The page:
Source: Historic Environment Scotland

Statement of Scheduling

Cultural Significance

The monument's cultural significance can be expressed as follows:

Intrinsic characteristics

The visible remains of the broch are impressive, but it is clear that substantial buried remains of the broch's lower courses and foundations are preserved beneath thick deposits that surround the tower. The earthwork features nearby demonstrate that this is a complex multi-phase monument with evidence for a development sequence that probably includes continued Pictish occupation of the outbuildings after abandonment of the broch tower. The buried archaeological deposits associated with the monument's construction, use and abandonment may allow future researchers to date construction of the broch, and compare this with the dates of the rampart defences and probable later structures. In addition, the buried remains have considerable potential to enhance understanding of the use and function of brochs and the daily lives of the people who occupied them. There is high potential for the recovery of significant assemblages of artefacts and ecofacts that may illuminate the diet, economy and social status of the occupants, and the extent to which this varied over time.

Contextual characteristics

This broch is one of around 130 known in Shetland. It has high potential to enhance our understanding of the relationship between brochs, the extent to which they were contemporary, and their relationship with the wider landscape. Brochs often face each other on the opposite sides of voes or sounds and this example appears to be paired with the Broch of Mousa, a spectacular complete structure sited 1km away across Mousa Sound. Brochs have been viewed as having a defensive or offensive function, or simply as being the prestige dwellings and farms of an elite keen to display its status. The buried remains at Burraland have high potential to help us address these questions and provide insights into the nature and use of these distinctive structures and the landscape immediately around them. The sub-circular buildings on the S side of the broch mound have very high potential to tell us about continued Pictish occupation on broch sites and may be compared with early historic structures at other nearby brochs, such as Aithsetter.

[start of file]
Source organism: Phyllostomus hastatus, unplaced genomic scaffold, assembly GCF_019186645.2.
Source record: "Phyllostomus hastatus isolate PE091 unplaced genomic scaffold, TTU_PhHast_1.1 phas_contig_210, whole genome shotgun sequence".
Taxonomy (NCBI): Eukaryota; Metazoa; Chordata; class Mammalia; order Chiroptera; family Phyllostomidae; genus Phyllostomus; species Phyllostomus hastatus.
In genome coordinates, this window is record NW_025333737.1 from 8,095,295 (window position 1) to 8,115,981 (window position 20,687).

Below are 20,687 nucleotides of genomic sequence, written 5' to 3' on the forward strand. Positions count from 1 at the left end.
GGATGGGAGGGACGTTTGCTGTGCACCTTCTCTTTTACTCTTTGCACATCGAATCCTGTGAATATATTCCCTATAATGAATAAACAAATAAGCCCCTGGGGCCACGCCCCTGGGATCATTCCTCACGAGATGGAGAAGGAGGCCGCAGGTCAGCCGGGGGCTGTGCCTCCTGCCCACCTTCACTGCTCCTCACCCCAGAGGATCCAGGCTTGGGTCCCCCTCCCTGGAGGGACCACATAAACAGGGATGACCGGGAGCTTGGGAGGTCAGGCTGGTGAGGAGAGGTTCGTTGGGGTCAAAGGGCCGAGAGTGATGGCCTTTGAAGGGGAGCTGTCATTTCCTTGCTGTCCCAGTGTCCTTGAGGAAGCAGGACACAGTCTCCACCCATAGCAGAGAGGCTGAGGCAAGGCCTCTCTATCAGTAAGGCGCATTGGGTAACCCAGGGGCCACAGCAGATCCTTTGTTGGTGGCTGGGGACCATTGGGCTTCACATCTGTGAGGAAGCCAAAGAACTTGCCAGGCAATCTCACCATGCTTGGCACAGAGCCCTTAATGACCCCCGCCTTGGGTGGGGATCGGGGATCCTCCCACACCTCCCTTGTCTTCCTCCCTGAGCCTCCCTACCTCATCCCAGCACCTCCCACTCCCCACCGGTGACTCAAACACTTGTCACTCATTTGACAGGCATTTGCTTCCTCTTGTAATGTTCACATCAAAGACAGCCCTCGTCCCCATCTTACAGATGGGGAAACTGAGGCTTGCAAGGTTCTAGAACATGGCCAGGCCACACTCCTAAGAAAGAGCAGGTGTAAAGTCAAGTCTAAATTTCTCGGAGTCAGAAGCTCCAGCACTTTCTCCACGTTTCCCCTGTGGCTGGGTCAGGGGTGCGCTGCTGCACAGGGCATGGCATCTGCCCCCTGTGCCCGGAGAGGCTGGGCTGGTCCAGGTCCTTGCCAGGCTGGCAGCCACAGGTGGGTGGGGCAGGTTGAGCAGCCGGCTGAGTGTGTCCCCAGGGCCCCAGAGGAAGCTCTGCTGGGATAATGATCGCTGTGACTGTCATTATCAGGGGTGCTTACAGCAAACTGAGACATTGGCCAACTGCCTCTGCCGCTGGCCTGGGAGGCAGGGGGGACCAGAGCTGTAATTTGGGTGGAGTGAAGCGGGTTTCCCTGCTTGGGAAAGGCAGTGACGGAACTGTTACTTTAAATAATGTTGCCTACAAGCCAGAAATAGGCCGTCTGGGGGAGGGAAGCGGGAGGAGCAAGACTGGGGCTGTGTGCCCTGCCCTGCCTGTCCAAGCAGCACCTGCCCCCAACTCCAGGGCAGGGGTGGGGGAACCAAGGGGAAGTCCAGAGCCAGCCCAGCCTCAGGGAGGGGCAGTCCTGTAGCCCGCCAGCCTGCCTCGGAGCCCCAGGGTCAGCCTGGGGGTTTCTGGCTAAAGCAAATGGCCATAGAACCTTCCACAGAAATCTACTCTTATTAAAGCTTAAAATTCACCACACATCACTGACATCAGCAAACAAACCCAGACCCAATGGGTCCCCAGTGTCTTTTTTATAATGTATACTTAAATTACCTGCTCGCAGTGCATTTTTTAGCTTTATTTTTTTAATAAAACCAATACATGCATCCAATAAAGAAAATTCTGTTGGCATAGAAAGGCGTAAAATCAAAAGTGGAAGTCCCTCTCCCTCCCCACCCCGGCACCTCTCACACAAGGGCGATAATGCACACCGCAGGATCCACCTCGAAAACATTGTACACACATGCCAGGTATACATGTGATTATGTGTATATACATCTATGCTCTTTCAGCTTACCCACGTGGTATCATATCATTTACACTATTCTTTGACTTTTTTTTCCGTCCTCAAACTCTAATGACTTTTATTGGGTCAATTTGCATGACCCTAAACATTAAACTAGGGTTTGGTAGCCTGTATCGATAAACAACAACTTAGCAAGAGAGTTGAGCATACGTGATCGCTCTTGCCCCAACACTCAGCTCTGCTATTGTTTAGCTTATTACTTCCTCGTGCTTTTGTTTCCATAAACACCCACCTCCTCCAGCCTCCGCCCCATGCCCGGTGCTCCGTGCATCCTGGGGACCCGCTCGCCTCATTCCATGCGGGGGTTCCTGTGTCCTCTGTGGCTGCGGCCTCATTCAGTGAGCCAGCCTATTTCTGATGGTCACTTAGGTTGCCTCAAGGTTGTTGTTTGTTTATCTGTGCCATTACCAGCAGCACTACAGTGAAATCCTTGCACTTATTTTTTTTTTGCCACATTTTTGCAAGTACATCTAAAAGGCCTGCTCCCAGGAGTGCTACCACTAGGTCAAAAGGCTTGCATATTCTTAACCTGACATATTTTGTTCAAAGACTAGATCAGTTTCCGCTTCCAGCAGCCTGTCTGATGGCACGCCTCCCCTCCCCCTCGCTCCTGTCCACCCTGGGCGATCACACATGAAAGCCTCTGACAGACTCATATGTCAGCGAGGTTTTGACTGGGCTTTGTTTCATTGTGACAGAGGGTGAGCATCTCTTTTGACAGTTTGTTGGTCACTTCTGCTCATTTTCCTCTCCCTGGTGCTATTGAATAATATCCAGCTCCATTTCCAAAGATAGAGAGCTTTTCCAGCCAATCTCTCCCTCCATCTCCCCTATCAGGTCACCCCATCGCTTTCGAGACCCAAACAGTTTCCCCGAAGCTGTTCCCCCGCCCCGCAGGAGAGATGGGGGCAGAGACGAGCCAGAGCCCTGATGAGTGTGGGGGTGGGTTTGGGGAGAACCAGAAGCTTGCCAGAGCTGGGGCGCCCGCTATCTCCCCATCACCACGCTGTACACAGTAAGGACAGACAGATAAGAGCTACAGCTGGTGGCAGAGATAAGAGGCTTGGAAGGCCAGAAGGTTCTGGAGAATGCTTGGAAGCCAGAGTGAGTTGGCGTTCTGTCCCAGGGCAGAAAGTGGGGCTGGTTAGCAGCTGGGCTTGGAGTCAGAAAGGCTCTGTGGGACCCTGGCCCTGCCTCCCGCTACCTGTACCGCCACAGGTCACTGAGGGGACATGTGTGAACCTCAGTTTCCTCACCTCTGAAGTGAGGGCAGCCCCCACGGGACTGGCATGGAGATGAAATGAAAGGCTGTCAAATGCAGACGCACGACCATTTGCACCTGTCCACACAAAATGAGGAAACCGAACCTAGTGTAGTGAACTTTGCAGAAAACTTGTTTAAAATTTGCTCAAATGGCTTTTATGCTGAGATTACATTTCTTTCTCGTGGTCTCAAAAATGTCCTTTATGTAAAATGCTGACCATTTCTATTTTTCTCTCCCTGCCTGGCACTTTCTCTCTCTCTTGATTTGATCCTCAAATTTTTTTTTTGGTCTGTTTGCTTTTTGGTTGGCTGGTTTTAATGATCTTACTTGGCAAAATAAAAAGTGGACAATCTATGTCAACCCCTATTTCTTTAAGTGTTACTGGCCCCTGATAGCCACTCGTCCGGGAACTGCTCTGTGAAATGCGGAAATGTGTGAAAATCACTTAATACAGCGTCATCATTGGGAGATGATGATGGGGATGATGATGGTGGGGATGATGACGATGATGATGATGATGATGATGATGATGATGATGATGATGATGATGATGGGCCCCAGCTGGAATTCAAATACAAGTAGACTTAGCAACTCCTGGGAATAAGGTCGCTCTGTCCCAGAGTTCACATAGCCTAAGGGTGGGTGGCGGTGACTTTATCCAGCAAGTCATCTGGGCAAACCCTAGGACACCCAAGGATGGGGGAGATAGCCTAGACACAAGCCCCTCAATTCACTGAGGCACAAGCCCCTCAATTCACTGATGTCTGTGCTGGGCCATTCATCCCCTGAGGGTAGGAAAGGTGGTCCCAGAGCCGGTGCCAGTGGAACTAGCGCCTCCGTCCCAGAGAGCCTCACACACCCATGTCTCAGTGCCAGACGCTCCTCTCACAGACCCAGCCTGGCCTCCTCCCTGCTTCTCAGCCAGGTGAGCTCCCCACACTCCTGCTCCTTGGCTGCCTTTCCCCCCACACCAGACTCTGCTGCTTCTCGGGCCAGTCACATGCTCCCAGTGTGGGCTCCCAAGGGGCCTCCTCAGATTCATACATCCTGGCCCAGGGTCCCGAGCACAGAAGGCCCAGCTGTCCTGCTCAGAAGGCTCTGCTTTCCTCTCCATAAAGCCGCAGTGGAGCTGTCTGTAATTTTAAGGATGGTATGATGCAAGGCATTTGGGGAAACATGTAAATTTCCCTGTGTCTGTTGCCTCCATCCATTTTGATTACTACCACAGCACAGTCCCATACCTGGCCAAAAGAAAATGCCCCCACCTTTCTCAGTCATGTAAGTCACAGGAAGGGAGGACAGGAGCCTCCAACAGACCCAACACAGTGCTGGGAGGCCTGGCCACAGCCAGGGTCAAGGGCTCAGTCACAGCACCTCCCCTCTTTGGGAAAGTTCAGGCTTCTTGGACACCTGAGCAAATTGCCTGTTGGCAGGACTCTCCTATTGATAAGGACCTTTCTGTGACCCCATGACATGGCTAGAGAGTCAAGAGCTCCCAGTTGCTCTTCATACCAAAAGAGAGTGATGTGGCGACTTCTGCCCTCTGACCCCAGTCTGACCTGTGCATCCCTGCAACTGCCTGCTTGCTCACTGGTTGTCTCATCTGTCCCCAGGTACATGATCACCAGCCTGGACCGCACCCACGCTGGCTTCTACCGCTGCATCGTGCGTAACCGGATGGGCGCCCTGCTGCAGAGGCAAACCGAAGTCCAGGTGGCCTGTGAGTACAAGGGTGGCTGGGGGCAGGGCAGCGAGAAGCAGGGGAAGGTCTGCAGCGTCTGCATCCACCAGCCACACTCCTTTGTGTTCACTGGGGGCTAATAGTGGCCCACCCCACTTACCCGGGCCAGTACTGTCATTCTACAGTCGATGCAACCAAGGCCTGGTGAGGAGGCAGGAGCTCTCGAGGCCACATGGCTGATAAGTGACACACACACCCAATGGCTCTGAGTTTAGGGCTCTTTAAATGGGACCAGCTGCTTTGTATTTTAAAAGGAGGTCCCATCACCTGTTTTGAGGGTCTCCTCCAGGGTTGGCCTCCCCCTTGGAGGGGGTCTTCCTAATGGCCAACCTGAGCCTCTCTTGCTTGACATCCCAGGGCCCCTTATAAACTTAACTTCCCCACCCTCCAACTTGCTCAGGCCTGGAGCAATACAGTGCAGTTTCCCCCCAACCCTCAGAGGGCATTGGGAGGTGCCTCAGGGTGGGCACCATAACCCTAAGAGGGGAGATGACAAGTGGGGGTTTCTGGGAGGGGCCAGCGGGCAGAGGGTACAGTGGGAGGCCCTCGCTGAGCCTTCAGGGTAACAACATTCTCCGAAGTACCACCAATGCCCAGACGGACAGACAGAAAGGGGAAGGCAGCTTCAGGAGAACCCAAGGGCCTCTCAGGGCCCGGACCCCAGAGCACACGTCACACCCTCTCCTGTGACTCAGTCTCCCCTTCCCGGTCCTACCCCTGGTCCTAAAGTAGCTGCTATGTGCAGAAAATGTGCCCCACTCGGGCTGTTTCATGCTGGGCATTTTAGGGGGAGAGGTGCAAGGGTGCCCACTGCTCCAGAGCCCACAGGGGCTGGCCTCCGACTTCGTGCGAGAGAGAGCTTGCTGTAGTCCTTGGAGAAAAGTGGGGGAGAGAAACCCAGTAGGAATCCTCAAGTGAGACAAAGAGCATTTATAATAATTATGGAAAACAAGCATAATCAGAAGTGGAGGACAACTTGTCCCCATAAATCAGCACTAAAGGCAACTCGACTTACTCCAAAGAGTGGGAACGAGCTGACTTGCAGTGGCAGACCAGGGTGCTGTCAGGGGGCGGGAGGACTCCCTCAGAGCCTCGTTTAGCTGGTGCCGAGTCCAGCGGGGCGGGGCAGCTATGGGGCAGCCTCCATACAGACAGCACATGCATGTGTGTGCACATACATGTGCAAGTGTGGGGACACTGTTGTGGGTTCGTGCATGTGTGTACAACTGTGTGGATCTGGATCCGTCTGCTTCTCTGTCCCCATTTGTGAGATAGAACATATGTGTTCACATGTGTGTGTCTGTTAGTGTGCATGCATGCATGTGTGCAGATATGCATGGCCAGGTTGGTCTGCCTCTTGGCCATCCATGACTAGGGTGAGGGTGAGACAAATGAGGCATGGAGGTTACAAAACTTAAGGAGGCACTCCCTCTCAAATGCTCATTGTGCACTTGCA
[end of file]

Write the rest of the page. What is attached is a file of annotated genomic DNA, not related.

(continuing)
Associative characteristics

The broch is depicted and labelled 'Brough of Burraland' on the Ordnance Survey first edition map.

National Importance

This monument is of national importance because it has an inherent potential to make a significant addition to our understanding of the past, in particular of Iron Age Shetland and the role and function of brochs. The monument offers potential to study the relationship between the broch itself and the two ramparts, and to compare the use of the broch with that of several sub-circular structures that cluster on its S side. The monument also stands opposite the nearby Broch of Mousa and offers potential to examine the relationship between these two structures. The loss of the monument would significantly diminish our future ability to appreciate and understand the development and reuse of brochs in the Shetland Islands.

Source: Historic Environment Scotland



RCAHMS record the site as HU42SW 1. The Shetland Amenity Trust SMR records the site as MSN786 (PrefRef 726).


Mackie, E W 2002, The roundhouses, brochs and wheelhouses of Atlantic Scotland c.700BC-AD500: architecture and material culture, Part 1: The Orkney and Shetland Isles. BAR British Series 342: Oxford. 81.

RCAHMS, 1946 The Royal Commission on the Ancient and Historical Monuments of Scotland. Twelfth report with an inventory of the ancient monuments of Orkney and Shetland, 3v Edinburgh. 24.

Source: Historic Environment Scotland